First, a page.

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I recently made something very, very stupid. Instead of typing: chown adam ./* I wrote: chown adam /* (I forgot about the very important dot). Now I have some files with owner adam instead of... hmm I don't really know who. I can't even call su and login as root because I get: su: cannot set groups: Operation not permitted. I am able only to run my Arch Linux cd, run it in EFI mode, login as root and call arch-chroot /mnt, where under /mnt my main Linux partition is mounted. The situation is bad but not terrible. Is there any way to restore my system?

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I would start with sudo chown -R root /bin /sbin /lib /usr /sys /boot /etc /dev from inside the chroot - This should get you a bootable system, but I'm not 100% sure. Might want to wait for someone to confirm that this won't make the situation worse. –  Darth Android Aug 30 '12 at 16:38
    
    
Thank you very much. Darth Android tip worked for me. @Daniel: Thanks, I will get familiar with that. –  Yob Aug 30 '12 at 16:47
    
Just curious, why not chown ... *? Skip the / completely? –  Daniel Beck Aug 30 '12 at 17:03
    
@DanielBeck +1, this will help prevent a recurrence of this issue. –  Darth Android Aug 30 '12 at 17:11
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I would start with sudo chown -R root /bin /sbin /lib /usr /sys /boot /etc /dev from inside the chroot - This should get you a bootable system, but I'm not 100% sure. Might want to wait for someone to confirm that this won't make the situation worse.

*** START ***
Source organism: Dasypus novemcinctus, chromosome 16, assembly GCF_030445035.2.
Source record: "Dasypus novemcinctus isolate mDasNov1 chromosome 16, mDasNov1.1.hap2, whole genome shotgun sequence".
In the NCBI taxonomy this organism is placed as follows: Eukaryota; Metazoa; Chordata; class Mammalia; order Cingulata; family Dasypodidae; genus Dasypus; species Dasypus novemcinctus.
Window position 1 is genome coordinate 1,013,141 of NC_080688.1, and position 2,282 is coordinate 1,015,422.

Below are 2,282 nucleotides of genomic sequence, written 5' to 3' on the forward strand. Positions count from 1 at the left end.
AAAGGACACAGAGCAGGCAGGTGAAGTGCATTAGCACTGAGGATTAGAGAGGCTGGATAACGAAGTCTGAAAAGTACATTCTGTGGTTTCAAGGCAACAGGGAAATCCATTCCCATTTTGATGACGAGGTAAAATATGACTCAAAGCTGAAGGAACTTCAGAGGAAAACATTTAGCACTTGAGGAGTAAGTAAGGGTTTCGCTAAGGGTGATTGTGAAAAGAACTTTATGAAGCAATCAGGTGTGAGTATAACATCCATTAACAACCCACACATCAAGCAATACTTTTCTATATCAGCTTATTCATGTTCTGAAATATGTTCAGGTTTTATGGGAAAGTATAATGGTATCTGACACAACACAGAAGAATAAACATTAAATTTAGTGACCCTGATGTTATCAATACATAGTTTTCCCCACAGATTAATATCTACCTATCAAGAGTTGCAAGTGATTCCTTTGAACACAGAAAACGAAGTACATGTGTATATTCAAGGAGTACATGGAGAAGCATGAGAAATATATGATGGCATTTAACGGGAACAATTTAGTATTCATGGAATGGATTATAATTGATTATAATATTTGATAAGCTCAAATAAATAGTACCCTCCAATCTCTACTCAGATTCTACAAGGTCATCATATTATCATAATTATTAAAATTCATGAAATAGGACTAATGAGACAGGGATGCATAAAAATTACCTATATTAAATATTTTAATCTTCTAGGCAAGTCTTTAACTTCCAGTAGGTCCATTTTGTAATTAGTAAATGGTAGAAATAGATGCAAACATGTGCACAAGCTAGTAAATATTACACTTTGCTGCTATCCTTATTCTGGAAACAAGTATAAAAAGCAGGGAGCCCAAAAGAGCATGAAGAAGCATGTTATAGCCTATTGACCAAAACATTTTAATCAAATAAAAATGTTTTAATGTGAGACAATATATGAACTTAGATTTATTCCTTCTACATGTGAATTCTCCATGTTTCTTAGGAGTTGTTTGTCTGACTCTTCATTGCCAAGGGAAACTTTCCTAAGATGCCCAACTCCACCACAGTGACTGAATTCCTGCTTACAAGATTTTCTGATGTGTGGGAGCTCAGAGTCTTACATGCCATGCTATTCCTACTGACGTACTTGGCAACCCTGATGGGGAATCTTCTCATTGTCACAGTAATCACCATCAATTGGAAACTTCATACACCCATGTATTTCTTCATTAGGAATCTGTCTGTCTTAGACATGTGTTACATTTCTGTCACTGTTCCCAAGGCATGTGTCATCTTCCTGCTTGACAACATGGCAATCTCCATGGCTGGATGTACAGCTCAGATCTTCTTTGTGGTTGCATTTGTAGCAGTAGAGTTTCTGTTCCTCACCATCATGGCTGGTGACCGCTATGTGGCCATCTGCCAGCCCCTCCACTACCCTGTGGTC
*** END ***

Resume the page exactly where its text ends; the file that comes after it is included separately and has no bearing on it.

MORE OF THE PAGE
Note, if you simply chown'd the files, you're in a much better position than someone who chmod'd or chgrp'd their system. Most files on a single-user system (i.e., used just by you) are either owned by you (in /home/username) or owned by root. There might be a few weird files in /var and there are definately some in /run and /tmp which are owned by the services that created them. Try sudo chown root /var /run /tmp (note the lack of -R) for those directories.

You will probably then want to wipe out the /run and /tmp contents (sudo rm -rf /run/* /tmp/* - Be very careful that this is typed correctly), since they are transient and rebuilt by applications when the system is restarted, and this is much easier than trying to track down the owners and fix that.

/var is going to be a complicated mess. Many daemons expect to be able to write there (mysql, apache, etc.), and have folders nested inside. It's safe to reowner the the top-level contents (sudo chown root /var/*), but the stuff in the folders needs to be restored carefully. You might look in the live-cd's /var folders for some hints.

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